I was seventeen, a freshman at NYU, and new to New York. I saw an off-Broadway musical called Now is the Time for All Good Men in Greenwich Village and happened to be at a performance when the co-author (who was also the female lead) was scheduled to talk to people after the show. After I asked a craft question, she suggested I stick around for a private word. I did. Gretchen Cryer said, “You’re a playwright?” I said I hoped to be. And she said, “You’re going to want to join the Dramatists Guild.”
Initially I wanted to be a member of the Guild just as an index of having, as they say, made my bones. But I got an education in what the Guild was about when I stumbled into a post assisting the late Otis L. Guernsey, Jr. on the predecessor to this magazine, the Dramatists Guild Quarterly. Getting assignments from Otis to cover events was an education in its history and an introduction to the range of its concerns and activities.
I was lucky to be around to share the excitement as the Guild shifted from primarily offering support to Broadway-based writers to embracing those working in regional and off-off-Broadway venues. Since I was doing most of my work in Chicago and with non-profit New York companies, I wanted to be part of addressing issues that arose there. I ran for and was elected to Council.
Over the years, I’ve had the pleasure of working on a number of committees and projects. Among my memories are partnering with Gloria Gonzalez to set up the first “meet the directors” meeting, compiling the first directory of regional theater markets (on a manual typewriter yet), and joining with Arthur Kopit to bring to a vote a motion that led to the Guild joining the internet age. (Okay, I’ve been a member more than 40 years.)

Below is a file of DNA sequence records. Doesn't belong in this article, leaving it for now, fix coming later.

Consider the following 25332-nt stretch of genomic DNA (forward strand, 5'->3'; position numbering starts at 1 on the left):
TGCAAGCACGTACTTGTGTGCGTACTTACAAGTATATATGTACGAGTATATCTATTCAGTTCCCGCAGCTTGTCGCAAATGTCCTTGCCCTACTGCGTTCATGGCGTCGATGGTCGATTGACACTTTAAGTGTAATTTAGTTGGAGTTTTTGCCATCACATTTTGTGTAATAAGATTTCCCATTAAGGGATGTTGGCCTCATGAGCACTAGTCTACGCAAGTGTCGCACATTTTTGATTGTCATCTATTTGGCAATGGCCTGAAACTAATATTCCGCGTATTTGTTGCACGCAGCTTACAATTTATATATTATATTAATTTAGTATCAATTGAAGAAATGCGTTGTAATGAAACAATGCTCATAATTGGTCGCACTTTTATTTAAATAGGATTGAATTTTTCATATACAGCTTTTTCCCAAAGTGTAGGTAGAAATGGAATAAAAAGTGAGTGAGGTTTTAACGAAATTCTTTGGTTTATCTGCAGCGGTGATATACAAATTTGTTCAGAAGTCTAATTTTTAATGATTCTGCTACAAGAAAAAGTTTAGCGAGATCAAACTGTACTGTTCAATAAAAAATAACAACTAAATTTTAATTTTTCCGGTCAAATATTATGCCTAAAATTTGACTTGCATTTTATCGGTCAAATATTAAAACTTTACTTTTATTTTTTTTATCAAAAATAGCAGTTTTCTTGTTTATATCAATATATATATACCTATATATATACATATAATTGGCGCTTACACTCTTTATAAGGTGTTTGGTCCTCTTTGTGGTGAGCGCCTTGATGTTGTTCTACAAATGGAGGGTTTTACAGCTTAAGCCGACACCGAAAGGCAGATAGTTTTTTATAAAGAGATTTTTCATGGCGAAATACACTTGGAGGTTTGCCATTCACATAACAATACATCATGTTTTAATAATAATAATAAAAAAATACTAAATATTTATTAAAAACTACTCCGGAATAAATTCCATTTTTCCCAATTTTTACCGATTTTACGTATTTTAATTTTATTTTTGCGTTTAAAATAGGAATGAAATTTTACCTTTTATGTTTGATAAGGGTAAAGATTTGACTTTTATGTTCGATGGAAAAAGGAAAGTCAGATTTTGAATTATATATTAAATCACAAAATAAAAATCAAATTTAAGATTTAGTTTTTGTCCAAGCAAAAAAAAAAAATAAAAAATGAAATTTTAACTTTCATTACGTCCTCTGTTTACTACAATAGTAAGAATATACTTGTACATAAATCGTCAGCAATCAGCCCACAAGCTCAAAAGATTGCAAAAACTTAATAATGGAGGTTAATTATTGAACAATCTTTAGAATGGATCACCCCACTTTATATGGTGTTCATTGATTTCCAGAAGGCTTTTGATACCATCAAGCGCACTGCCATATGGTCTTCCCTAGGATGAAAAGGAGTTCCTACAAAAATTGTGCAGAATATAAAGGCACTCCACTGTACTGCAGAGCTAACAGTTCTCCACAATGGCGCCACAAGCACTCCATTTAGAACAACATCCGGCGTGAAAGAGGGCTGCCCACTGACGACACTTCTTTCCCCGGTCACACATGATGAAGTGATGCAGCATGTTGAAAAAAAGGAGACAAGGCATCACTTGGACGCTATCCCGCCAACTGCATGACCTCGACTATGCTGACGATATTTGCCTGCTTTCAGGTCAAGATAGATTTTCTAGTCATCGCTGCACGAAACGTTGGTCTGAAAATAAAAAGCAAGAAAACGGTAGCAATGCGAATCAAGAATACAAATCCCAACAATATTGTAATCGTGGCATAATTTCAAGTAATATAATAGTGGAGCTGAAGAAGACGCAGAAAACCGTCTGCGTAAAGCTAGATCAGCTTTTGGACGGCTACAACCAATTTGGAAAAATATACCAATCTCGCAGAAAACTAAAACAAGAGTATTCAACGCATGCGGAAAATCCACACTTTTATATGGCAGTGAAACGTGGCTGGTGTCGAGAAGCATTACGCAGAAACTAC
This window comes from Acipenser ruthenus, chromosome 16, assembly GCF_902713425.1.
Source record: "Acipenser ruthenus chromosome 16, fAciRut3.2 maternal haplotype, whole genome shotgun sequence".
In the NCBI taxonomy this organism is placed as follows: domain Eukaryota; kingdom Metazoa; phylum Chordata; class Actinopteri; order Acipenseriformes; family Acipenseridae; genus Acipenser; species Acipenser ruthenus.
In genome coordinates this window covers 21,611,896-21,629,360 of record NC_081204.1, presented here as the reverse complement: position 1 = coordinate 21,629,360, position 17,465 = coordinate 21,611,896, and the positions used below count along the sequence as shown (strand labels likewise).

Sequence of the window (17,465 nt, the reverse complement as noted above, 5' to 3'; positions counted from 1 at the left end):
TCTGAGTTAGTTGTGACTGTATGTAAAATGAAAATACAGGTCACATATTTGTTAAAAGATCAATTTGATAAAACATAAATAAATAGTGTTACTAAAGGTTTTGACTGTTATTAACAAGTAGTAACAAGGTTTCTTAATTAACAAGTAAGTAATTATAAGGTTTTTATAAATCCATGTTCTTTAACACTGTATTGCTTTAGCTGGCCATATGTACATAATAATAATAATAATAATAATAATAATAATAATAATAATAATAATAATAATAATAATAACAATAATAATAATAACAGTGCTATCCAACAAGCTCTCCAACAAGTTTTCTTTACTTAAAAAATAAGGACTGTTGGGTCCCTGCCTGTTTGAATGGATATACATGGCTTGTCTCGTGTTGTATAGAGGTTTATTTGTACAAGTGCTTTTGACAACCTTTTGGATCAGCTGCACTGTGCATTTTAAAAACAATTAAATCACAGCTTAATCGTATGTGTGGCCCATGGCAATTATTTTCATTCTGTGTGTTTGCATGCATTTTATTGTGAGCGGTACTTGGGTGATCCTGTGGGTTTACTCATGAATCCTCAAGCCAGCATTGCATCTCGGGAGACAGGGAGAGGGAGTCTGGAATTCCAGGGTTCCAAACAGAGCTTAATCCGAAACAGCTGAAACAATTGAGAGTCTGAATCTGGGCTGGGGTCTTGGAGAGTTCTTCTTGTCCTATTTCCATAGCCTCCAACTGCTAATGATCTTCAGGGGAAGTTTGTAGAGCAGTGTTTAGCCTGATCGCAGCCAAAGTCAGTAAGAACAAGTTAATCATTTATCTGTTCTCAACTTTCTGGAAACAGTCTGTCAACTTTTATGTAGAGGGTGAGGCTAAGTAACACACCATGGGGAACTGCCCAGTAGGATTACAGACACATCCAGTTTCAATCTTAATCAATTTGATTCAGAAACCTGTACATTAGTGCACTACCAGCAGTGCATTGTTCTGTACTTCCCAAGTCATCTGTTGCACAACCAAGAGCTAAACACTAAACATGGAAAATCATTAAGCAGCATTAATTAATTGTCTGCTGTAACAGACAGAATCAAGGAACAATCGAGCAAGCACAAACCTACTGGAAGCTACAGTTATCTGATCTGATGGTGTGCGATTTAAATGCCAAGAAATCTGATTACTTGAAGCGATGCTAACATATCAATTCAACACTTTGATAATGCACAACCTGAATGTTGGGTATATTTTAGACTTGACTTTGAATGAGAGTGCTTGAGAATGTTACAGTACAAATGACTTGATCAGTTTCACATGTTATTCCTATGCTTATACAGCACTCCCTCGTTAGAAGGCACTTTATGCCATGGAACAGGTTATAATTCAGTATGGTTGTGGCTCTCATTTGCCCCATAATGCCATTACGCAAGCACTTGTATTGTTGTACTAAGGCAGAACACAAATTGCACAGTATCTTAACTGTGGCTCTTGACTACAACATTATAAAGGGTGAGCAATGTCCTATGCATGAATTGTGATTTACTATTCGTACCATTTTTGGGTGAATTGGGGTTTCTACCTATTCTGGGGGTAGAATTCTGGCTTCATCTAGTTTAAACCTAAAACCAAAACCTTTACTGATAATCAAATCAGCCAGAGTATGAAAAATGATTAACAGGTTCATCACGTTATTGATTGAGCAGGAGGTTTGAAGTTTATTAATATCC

Along the way, it was a pleasure to meet so many of the people who had inspired me to attempt this line of work. I arrived when it was still possible to be introduced to Sidney Kingsley, Eubie Blake, Jerome Lawrence, Ruth Goetz, Tennessee Williams, Garson Kanin, Ruth Gordon, Al Carmines, Arthur Miller, Marc Connelly, and Frances Goodrich and Albert Hackett. Add to this list the extraordinary artists I see at current Council meetings. In meeting after meeting, they advocate for the rights and opportunities of others around the country. Those who sit at the tables once a month in the Mary Rodgers Room likely will never meet most of their far-flung colleagues, but the passion the Council puts into supporting fellow dramatists moves me every time.
And honestly, you’re never the same after Edward Albee passes you a note containing a wry comment. (As if he would make any other kind.)